For Obama, visit with Iraq's Maliki is an easy part of his job

Unlike the battle over health care, the visit offers few potential pitfalls.

Ron Edmonds/AP Photo
President Barack Obama and Iraqi Prime Minister Nouri al-Maliki make joint statements to the press Wednesday in the Rose Garden of the White House.

In a week in which President Obama has been castigated by opponents over efforts to reform health care, his visit with Iraqi Prime Minister Nouri al-Maliki Wednesday afternoon probably came as something of a welcome relief – and it’s not just because Mr. Maliki was unlikely to accuse the president of being a socialist.

Health care could deliver damaging blows to the president’s domestic clout. But Obama is unlikely to catch much political flak if he fails to convince Maliki to abandon the sectarian politics that, even now, divide Iraq. That's a major shift when compared to his predecessor George Bush, who got America into the war and took hit after political hit on the matter.

Six years after the United Status invaded Iraq, Americans appear relatively unfocused on whether the Iraqi government gets itself on track – something that should give Obama breathing room on the issue. A CNN poll at the end of June found that 73 percent of Americans supported the June withdrawal of combat troops from the cities, even though a majority of Americans expected inter-Iraqi violence to spike as a consequence.

Maliki arrived in Washington Wednesday after visiting the United Nations in New York and urged more investment in his country. (At the UN, Maliki urged the lifting of war reparations that Iraq is burdened with from its invasion of Kuwait.) Obama, in turn, warned Maliki of the costs of ongoing sectarianism. The Iraqi PM said in a Rose Garden press conference that that his government would not tolerate sectarian violence and asserted that the country's security forces are up to the challenge. Obama recommitted America to a full withdrawal in 2011.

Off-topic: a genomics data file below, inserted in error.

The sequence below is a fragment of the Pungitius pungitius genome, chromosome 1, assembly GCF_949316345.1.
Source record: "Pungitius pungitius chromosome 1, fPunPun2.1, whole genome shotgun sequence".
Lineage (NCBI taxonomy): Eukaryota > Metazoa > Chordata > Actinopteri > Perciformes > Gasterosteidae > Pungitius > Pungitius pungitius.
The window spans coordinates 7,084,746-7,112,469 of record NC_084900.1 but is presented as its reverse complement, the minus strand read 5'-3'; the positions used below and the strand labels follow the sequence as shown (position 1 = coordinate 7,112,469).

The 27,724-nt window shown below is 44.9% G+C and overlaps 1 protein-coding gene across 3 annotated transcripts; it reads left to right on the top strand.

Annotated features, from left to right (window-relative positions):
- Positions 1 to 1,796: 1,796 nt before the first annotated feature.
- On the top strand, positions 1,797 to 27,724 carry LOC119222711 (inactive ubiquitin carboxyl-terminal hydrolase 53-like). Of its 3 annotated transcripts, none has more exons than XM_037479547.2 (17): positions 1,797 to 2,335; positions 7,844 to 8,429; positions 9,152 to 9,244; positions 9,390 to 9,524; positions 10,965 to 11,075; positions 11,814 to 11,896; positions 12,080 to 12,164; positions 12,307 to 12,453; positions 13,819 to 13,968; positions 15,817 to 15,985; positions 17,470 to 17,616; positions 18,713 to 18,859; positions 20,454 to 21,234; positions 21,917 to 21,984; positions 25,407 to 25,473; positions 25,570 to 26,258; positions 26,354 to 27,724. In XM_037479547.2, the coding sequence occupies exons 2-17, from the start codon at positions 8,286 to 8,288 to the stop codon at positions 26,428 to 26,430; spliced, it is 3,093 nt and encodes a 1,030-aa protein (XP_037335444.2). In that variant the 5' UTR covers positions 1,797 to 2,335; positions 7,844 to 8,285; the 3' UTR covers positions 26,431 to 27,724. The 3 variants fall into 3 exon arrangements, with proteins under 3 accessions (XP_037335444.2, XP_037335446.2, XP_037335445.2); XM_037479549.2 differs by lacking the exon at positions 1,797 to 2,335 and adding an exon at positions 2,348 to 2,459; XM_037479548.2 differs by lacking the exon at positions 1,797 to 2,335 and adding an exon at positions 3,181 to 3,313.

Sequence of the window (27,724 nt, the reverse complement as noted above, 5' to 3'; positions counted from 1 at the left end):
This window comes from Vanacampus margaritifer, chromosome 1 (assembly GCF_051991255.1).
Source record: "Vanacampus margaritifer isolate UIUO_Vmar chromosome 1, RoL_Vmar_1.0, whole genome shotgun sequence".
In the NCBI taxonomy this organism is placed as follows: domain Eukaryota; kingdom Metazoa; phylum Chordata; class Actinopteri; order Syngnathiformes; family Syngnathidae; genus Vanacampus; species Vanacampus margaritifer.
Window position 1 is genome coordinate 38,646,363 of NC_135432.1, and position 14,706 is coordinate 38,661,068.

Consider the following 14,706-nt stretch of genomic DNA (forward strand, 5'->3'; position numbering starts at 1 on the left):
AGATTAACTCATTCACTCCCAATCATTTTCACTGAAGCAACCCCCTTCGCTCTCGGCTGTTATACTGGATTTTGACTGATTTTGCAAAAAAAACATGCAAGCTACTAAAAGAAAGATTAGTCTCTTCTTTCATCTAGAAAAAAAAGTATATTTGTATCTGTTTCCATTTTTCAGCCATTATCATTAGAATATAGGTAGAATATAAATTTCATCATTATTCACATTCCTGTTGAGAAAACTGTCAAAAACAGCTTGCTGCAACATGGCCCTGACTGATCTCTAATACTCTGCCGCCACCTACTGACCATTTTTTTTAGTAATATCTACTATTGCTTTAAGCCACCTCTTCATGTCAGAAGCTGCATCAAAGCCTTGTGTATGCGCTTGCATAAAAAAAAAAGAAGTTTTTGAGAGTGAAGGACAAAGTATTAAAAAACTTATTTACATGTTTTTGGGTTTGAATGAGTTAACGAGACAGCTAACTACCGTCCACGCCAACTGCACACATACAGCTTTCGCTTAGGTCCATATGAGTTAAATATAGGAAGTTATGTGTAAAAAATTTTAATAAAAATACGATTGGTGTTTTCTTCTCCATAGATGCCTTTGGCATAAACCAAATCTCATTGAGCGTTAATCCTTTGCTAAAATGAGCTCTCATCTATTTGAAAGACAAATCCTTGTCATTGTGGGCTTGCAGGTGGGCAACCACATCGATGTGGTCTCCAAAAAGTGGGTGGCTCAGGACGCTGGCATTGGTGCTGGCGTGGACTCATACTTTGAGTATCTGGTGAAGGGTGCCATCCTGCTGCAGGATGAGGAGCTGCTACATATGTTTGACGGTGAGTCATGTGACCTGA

But Maliki's protestations to the contrary, renewed sectarian violence remains a distinct possibility. Maliki’s Shiite coalition has alienated many of the Sunni groups that worked with US forces to defeat jihadis in troubled provinces like Anbar. Some critics say his coalition has been unwilling to compromise on matters like oil-sharing with the semiautonomous Kurds in the north.

During a trip to Iraq at the beginning of July, shortly after US combat troops withdrew from Iraqi cities, Vice President Joe Biden warned Maliki and other Iraqi politicians that if sectarian violence flared again, the US would be unlikely to bail them out.

Many analysts agree. They also point out that Maliki – who considers winning a US promise to pull out of Iraq by 2011 his major achievement as prime minister – is as eager for the US to leave on schedule as Obama is. Members of Maliki’s government have been fairly gleeful about the withdrawal of US combat troops from Iraq’s cities.

An Iraqi colonel who runs a combat brigade in Baghdad described US troops a few days ago as being confined now to “prisonlike bases” and explained how he has denied US military requests for passage through parts of Baghdad. Maliki, for his part, is scheduled to visit Arlington National Cemetery on his visit to Washington to pay homage to the American servicemen who have died in Iraq. In a speech at the beginning of the month, Mr. Maliki took much of the credit for improved security in Iraq, and failed to thank American forces -- something which rankled a number of veterans and active duty servicemen. The visit to Arlington may redress that.

General elections next January will show if Maliki is rewarded by Iraqi voters for presiding over the drawdown of US forces.

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